The “Hunger Games” is back, and it’s even better than before.
“Catching Fire,” the second film in the series based on Suzanne Collins’s best-selling novels, picks up where the first left off and expands on the characters and the themes.
Heroic teen Katniss Everdeen and lovestruck Peeta Mellark have returned to downtrodden District 12, champions of the barbaric Hunger Games, the government-sponsored death match between two dozen randomly chosen young people.
All is not well, however. The people of the district are living in poverty, and the scheming president (Donald Sutherland) isn’t pleased with the way that Katniss beat the system in the first film and became a national symbol of rebellion.
Peeta and Katniss are sent on a victory tour of dystopian Panem’s 12 districts, in hopes of soothing the masses. Instead, they get the people more riled up than ever, and the president figures out a way to throw the duo back into the arena.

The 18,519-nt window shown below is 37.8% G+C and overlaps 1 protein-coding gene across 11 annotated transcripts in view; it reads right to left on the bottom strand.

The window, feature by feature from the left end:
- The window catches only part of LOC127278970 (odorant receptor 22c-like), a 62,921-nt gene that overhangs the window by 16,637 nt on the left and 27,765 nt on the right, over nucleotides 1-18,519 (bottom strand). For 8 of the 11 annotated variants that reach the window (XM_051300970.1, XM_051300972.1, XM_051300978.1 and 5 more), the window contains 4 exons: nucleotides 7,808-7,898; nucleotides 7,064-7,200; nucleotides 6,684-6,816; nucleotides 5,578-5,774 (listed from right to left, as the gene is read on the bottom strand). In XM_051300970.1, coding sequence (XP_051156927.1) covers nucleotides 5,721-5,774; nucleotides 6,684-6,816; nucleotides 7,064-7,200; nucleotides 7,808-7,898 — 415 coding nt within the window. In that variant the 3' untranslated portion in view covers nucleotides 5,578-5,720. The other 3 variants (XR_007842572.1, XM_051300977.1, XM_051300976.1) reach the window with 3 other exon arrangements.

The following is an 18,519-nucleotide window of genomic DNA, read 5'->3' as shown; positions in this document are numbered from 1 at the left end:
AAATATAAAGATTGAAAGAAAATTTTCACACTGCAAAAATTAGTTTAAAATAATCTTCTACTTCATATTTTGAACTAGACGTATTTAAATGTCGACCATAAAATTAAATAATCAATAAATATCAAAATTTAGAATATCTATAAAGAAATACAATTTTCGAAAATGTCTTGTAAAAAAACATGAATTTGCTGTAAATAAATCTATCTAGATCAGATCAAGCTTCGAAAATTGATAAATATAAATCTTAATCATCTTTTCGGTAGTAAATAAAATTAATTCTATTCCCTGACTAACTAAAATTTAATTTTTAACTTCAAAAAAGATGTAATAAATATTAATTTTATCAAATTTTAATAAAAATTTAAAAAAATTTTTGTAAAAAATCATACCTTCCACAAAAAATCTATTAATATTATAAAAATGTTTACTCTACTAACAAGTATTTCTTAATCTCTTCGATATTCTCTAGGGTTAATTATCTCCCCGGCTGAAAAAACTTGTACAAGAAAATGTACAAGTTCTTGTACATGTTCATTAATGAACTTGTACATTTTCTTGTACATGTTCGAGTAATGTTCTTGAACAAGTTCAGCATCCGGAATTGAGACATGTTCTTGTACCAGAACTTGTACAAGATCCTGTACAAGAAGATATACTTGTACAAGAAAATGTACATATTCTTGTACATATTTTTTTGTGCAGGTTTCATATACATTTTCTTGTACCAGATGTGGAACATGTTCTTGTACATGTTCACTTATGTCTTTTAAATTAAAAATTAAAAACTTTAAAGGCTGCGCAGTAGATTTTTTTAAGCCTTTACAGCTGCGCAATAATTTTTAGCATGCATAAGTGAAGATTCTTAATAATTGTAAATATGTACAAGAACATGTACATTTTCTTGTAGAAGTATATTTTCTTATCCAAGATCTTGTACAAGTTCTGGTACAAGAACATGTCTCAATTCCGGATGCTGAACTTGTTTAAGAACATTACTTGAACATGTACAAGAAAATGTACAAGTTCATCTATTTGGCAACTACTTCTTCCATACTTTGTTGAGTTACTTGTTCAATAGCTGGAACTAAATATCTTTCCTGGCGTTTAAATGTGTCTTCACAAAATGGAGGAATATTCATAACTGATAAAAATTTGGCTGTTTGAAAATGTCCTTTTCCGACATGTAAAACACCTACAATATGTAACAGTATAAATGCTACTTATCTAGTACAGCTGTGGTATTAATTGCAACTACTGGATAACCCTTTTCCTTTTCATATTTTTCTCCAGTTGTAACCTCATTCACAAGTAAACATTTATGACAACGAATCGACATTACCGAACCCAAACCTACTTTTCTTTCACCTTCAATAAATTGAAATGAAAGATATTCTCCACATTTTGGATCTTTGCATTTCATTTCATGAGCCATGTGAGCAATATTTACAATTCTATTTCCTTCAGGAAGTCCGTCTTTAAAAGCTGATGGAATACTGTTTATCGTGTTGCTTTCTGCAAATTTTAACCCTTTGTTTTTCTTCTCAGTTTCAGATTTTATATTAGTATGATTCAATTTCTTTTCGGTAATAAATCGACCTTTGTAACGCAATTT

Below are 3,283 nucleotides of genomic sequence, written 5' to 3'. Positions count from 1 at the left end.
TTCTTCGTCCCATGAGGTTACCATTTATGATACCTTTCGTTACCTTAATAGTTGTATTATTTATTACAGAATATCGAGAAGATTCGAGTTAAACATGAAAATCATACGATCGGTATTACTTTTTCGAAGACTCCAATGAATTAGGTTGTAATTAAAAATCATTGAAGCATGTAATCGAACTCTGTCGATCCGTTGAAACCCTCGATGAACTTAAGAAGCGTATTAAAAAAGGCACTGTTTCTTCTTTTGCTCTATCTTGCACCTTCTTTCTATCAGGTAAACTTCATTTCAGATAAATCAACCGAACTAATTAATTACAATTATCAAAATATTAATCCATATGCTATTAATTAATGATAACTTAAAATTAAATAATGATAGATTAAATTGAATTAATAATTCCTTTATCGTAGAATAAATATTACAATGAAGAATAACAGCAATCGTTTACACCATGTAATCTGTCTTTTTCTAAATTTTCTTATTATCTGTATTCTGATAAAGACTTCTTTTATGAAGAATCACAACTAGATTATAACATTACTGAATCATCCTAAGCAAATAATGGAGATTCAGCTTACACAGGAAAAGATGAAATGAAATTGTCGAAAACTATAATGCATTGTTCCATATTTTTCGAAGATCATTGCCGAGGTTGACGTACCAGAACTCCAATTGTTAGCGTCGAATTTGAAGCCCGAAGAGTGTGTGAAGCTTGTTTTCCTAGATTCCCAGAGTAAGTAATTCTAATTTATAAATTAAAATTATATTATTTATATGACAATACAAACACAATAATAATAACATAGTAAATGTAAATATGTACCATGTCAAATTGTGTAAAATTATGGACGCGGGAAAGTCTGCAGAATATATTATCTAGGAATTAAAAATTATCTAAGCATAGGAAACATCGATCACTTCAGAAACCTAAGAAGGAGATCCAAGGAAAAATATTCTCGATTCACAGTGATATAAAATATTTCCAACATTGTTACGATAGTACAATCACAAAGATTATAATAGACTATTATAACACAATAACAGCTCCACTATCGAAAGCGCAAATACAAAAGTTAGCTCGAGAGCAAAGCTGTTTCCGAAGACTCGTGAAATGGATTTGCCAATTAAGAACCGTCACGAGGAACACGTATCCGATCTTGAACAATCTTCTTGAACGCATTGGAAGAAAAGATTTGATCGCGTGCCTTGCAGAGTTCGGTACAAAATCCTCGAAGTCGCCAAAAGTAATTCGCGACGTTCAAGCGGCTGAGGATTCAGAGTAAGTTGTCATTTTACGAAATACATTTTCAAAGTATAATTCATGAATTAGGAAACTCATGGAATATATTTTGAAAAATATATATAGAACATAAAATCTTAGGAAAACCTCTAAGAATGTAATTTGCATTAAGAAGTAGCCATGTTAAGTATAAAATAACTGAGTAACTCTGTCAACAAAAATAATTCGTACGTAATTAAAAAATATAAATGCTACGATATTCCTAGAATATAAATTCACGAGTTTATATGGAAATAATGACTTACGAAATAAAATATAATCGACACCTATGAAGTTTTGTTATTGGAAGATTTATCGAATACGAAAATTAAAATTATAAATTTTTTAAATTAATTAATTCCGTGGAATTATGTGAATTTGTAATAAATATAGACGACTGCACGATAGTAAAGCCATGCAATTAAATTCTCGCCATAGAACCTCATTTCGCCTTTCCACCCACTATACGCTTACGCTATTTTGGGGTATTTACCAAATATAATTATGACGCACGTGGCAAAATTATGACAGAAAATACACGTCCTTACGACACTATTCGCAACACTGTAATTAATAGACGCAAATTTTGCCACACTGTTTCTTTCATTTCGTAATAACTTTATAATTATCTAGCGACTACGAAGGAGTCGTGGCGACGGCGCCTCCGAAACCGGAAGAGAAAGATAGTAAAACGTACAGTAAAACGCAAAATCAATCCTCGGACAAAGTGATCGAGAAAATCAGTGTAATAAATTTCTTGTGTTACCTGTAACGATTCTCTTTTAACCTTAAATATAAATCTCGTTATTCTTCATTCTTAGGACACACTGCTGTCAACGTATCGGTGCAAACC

Philip Seymour Hoffman proves to be a nice addition to the series as the devious new gamemaker, Plutarch, who stages an all-star version of the Hunger Games, like a very special season of “Survivor,” with every contestant a former winner.
“Catching Fire,” though, has a little more social conscience and less of an emphasis on the actual battle in the arena. Not that the gladiatorial game itself isn’t well done; it is, and it is integral to the story.
The relationships, though, are stronger. Jennifer Lawrence is a powerful presence as Katniss, and Josh Hutcherson is stronger and more self-assured this time around as Peeta.
The triangle of Katniss, Peeta and hunky coal miner Gale (Liam Hemsworth) is intriguing, and there are good interactions with hard-drinking mentor Haymitch (Woody Harrelson) and even with bizarre escort Effie (Elizabeth Banks), who gets to show some humanity behind her garish makeup.